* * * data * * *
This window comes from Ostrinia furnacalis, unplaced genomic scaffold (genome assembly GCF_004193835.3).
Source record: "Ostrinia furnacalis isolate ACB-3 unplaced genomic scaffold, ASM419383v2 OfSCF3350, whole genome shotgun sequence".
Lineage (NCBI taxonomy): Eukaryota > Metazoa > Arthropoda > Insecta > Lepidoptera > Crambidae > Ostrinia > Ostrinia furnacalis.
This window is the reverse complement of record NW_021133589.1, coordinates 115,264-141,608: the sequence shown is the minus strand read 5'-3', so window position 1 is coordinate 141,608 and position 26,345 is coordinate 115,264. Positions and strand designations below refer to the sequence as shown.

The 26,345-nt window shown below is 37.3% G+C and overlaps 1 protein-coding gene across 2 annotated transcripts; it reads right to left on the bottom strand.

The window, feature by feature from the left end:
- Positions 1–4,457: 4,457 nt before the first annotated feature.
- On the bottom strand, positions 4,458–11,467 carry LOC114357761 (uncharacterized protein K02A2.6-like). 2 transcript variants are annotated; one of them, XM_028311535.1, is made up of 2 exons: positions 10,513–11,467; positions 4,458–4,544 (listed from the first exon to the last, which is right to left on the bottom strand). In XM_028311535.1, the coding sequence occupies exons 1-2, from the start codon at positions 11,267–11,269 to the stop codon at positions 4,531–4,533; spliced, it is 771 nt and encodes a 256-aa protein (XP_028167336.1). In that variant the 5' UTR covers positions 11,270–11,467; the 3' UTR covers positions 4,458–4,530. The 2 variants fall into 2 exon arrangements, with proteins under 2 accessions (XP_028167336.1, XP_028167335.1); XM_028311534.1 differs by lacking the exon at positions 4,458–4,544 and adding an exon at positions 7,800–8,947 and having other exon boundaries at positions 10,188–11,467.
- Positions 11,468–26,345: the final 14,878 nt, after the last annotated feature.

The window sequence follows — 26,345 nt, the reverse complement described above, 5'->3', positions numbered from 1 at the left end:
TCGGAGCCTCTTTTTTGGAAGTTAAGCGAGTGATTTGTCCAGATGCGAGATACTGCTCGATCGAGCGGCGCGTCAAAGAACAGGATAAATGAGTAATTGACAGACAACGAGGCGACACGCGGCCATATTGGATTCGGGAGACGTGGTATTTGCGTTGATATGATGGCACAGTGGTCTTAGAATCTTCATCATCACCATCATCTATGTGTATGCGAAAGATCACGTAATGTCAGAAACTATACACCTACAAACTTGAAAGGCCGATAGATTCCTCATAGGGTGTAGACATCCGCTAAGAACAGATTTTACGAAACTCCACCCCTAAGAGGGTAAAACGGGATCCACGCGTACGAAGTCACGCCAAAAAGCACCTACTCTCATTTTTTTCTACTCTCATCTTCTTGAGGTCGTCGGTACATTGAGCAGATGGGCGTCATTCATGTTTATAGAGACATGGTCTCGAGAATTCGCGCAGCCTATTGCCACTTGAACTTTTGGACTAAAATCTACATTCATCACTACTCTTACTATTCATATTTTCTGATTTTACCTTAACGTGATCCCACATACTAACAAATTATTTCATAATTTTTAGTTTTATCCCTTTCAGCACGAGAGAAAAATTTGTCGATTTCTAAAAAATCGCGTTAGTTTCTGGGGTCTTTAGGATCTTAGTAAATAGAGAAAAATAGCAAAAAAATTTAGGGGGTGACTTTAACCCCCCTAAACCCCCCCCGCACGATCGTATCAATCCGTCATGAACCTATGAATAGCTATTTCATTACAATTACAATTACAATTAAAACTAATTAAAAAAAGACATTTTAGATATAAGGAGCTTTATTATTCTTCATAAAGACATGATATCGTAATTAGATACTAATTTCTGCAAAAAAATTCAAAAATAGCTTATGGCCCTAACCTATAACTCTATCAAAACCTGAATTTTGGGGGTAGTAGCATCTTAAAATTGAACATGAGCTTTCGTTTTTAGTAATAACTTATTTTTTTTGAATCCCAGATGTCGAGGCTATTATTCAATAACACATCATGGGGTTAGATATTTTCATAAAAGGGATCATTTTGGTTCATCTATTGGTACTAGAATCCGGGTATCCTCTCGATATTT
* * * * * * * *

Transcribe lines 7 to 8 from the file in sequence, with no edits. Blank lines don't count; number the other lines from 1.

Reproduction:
- Positions 1–4,457: 4,457 nt before the first annotated feature.
- On the bottom strand, positions 4,458–11,467 carry LOC114357761 (uncharacterized protein K02A2.6-like). 2 transcript variants are annotated; one of them, XM_028311535.1, is made up of 2 exons: positions 10,513–11,467; positions 4,458–4,544 (listed from the first exon to the last, which is right to left on the bottom strand). In XM_028311535.1, the coding sequence occupies exons 1-2, from the start codon at positions 11,267–11,269 to the stop codon at positions 4,531–4,533; spliced, it is 771 nt and encodes a 256-aa protein (XP_028167336.1). In that variant the 5' UTR covers positions 11,270–11,467; the 3' UTR covers positions 4,458–4,530. The 2 variants fall into 2 exon arrangements, with proteins under 2 accessions (XP_028167336.1, XP_028167335.1); XM_028311534.1 differs by lacking the exon at positions 4,458–4,544 and adding an exon at positions 7,800–8,947 and having other exon boundaries at positions 10,188–11,467.